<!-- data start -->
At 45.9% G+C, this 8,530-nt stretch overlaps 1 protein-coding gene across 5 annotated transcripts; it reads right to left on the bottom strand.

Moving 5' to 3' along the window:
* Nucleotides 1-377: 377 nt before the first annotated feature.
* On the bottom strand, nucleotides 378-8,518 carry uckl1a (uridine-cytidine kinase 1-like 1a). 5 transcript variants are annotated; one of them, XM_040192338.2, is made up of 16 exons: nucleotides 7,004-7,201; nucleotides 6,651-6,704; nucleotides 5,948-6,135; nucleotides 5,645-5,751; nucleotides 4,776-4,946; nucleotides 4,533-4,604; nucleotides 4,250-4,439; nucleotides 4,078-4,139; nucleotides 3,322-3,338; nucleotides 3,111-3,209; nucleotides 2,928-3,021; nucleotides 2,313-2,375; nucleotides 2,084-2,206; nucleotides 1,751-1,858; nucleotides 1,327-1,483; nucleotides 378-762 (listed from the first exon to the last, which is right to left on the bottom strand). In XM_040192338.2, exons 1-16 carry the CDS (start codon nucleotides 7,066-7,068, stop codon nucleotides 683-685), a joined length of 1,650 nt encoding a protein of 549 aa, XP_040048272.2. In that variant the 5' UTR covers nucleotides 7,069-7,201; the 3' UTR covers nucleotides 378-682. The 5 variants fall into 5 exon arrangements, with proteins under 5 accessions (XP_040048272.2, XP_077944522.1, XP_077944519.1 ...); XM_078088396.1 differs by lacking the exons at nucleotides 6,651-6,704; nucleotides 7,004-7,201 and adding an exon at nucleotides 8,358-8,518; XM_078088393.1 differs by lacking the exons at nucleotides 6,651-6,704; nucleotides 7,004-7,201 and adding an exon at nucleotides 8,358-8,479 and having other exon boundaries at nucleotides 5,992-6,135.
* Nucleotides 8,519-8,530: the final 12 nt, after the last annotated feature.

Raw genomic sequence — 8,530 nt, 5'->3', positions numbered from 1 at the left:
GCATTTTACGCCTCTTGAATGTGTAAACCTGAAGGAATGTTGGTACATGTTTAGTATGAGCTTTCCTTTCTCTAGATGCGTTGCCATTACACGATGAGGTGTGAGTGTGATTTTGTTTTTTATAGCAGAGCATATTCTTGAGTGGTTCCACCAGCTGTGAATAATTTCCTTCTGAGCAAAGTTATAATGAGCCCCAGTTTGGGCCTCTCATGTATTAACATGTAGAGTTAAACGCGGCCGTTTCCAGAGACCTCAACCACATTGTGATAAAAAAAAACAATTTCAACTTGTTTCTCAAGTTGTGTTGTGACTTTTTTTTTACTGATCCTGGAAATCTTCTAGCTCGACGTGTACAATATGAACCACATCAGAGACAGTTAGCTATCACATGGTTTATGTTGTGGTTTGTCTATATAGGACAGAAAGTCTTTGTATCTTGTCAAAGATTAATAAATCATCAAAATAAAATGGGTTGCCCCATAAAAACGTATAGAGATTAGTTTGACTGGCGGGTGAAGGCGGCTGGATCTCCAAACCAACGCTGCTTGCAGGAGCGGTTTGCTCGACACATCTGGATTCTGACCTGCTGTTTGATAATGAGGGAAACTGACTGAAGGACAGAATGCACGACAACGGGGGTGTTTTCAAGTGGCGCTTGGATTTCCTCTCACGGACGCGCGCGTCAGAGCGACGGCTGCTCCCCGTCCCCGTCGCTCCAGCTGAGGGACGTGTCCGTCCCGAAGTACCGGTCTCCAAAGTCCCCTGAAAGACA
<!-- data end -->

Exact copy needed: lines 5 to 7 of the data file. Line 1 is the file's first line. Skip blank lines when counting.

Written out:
* Nucleotides 8,519-8,530: the final 12 nt, after the last annotated feature.

Raw genomic sequence — 8,530 nt, 5'->3', positions numbered from 1 at the left:
GCATTTTACGCCTCTTGAATGTGTAAACCTGAAGGAATGTTGGTACATGTTTAGTATGAGCTTTCCTTTCTCTAGATGCGTTGCCATTACACGATGAGGTGTGAGTGTGATTTTGTTTTTTATAGCAGAGCATATTCTTGAGTGGTTCCACCAGCTGTGAATAATTTCCTTCTGAGCAAAGTTATAATGAGCCCCAGTTTGGGCCTCTCATGTATTAACATGTAGAGTTAAACGCGGCCGTTTCCAGAGACCTCAACCACATTGTGATAAAAAAAAACAATTTCAACTTGTTTCTCAAGTTGTGTTGTGACTTTTTTTTTACTGATCCTGGAAATCTTCTAGCTCGACGTGTACAATATGAACCACATCAGAGACAGTTAGCTATCACATGGTTTATGTTGTGGTTTGTCTATATAGGACAGAAAGTCTTTGTATCTTGTCAAAGATTAATAAATCATCAAAATAAAATGGGTTGCCCCATAAAAACGTATAGAGATTAGTTTGACTGGCGGGTGAAGGCGGCTGGATCTCCAAACCAACGCTGCTTGCAGGAGCGGTTTGCTCGACACATCTGGATTCTGACCTGCTGTTTGATAATGAGGGAAACTGACTGAAGGACAGAATGCACGACAACGGGGGTGTTTTCAAGTGGCGCTTGGATTTCCTCTCACGGACGCGCGCGTCAGAGCGACGGCTGCTCCCCGTCCCCGTCGCTCCAGCTGAGGGACGTGTCCGTCCCGAAGTACCGGTCTCCAAAGTCCCCTGAAAGACA